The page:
The designer’s response, called Returning Hut, is a two-storey property that not only makes use of natural materials, but also allows the natural terrain to extend inside. The main example of this is in the first-floor master bedroom, where a large rock extends up from the ground to frame a generous bathing area. The walls of the building are made from stone that has been shaped into brick-like blocks. These are left exposed throughout the interior, echoing the texture of the huge rocks the surround the property.


 

House Cave by UMMO Estudio | Yellowtrace

House Cave by UMMO Estudio | Yellowtrace

House Cave by UMMO Estudio | Yellowtrace

House Cave by UMMO Estudio | Yellowtrace

House Cave by UMMO Estudio | Yellowtrace

House Cave by UMMO Estudio | Yellowtrace
Photography by David Vico.

 

House Cave in Córdoba, Spain by UMMO Estudio // Embedded right into the foothills of Sierra Morena in Spain, ‘Casa Tierra’ is carved right into the sloping strata of limestone that also forms the various geological features known to the Cuevas del Pino estate. Inside the hidden cave retreat, the characteristics and rough texture of the calcarenite stone is apparent and celebrated throughout. The interior spaces are sculpted around this natural formation and the results is a strong sense of enclosure combined with spacious, natural light filled spaces. The scheme developed by Ummo Estudio is created as a fluid and continuous dialogue between pre-existing and the new architecture.


 

Enoteca dai Tosi: Wine Bar Carved Into a Mountain in Matera, Italy, Designed by Architecten De Vylder Vinck Taillieu | Yellowtrace

Enoteca dai Tosi: Wine Bar Carved Into a Mountain in Matera, Italy, Designed by Architecten De Vylder Vinck Taillieu | Yellowtrace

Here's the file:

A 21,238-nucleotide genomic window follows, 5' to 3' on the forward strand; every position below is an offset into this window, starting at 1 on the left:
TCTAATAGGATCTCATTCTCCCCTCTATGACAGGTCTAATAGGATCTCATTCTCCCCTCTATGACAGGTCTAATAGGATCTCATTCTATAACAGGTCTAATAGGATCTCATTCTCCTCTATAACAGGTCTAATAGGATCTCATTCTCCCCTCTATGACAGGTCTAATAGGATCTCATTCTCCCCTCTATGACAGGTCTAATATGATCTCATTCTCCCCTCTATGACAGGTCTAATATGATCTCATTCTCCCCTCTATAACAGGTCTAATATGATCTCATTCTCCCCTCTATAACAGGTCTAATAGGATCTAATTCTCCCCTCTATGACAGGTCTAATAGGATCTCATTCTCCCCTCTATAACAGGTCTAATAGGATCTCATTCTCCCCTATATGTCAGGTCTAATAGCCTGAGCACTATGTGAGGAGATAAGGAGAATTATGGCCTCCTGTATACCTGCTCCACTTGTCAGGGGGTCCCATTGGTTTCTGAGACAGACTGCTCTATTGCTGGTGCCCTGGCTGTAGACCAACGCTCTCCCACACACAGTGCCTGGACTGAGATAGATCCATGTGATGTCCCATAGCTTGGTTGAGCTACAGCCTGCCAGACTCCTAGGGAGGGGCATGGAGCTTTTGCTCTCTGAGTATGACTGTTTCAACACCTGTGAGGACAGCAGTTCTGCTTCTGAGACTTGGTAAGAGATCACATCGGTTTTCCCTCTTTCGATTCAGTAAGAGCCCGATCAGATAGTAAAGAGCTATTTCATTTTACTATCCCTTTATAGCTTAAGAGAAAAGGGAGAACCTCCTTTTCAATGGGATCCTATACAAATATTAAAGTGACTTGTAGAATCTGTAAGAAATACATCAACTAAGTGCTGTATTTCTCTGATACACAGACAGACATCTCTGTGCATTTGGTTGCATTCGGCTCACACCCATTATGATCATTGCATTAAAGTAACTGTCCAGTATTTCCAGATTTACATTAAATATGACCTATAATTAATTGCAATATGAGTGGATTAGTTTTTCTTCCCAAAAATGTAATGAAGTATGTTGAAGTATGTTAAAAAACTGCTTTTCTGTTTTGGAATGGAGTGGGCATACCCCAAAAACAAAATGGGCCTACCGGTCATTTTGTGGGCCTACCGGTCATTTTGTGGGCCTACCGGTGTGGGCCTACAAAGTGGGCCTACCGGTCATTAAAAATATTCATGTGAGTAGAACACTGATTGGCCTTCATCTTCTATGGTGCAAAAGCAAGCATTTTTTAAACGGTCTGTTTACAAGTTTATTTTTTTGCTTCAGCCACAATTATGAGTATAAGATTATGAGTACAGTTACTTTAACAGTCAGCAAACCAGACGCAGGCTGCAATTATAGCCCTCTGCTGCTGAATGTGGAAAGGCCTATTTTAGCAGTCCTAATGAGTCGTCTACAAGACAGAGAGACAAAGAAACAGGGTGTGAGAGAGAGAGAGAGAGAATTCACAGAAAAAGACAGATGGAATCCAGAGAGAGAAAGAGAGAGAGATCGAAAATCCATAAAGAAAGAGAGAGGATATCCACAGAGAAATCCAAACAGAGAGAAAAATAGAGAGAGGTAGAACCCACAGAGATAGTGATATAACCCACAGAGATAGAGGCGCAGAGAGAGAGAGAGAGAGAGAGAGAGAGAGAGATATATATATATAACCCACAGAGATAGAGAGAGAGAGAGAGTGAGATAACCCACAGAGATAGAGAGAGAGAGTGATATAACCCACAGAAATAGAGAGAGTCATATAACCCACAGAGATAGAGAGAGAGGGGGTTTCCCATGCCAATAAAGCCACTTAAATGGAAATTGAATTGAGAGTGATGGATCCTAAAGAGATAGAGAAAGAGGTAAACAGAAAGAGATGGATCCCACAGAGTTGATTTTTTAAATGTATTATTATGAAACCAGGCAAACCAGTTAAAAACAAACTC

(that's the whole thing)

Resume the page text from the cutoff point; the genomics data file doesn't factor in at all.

Enoteca dai Tosi: Wine Bar Carved Into a Mountain in Matera, Italy, Designed by Architecten De Vylder Vinck Taillieu | Yellowtrace
All photographs courtesy of Delfino Sisto Legnani.

 

Enoteca dai Tosi: Wine Bar Carved Into a Mountain in Matera, Italy by Architecten De Vylder Vinck Taillieu // It’s always a joyful moment in architecture when something once abandoned or left to fall apart is reinvented, reinvigorated and given a new start in life. It is ever the more joyful when the reinvention is as elegant and respectful as this one is. And its stock only keeps going up seeing as it includes the consumption of fine wine to boot.

Read the full article about this project & see more images here.


 

Villa Malaparte by Adalberto Libera | Yellowtrace
Photography © akg-images / Andrea Jemolo.

Villa Malaparte by Adalberto Libera | Yellowtrace
Photography © Klaus Frahm.

 

Villa Malaparte by Adalberto Libera // Villa Malaparte, built in 1938 by the Rationalist architect Adalberto Libera in Punta Massullo on the Isle of Capri, is considered to be one of the best examples of Modern Italian architecture. The house, a red structure with inverted pyramid stairs, sits 32 meters over a cliff on the Gulf of Salerno. It is completely isolated from civilisation, only accessible by foot or by boat.


 

Frey House ii by Albert Frey | Yellowtrace

Frey House II by Albert Frey | Yellowtrace

Frey House II by Albert Frey | Yellowtrace
Images by Darren Bradley Photography.

 

Frey House II by Albert Frey in Palm Springs // We’re in Palm Springs, in California, where the hot desert air dessicates the rich and famous oh so nicely. Albert Frey, a Swiss-born architect who became a fixture in Palm Springs, built two houses for himself in the town, of which this is the second. The materials blend seamlessly into the colours of the rocky desert hillside, making the house hard to spot from the town below.

Read the full article about this project & see more images here.


 

Knapphullet: Home on a Cliff in Norway by Lund Hagem | Yellowtrace

Knapphullet: Home on a Cliff in Norway by Lund Hagem | Yellowtrace
Photography by Kim Muller & Ivar Kvaal.

 

Knapphullet: Home on a Cliff in Norway by Lund Hagem // Designed by Oslo-based practice Lund Hagem, Knapphullet is a small residential annex that replaces two small sheds on the cliff-side property in Norway. With a roof that folds down to touch the ground, the new building appears to be built into the rock, creating a ramp up to a viewing platform connected to the upper cliff.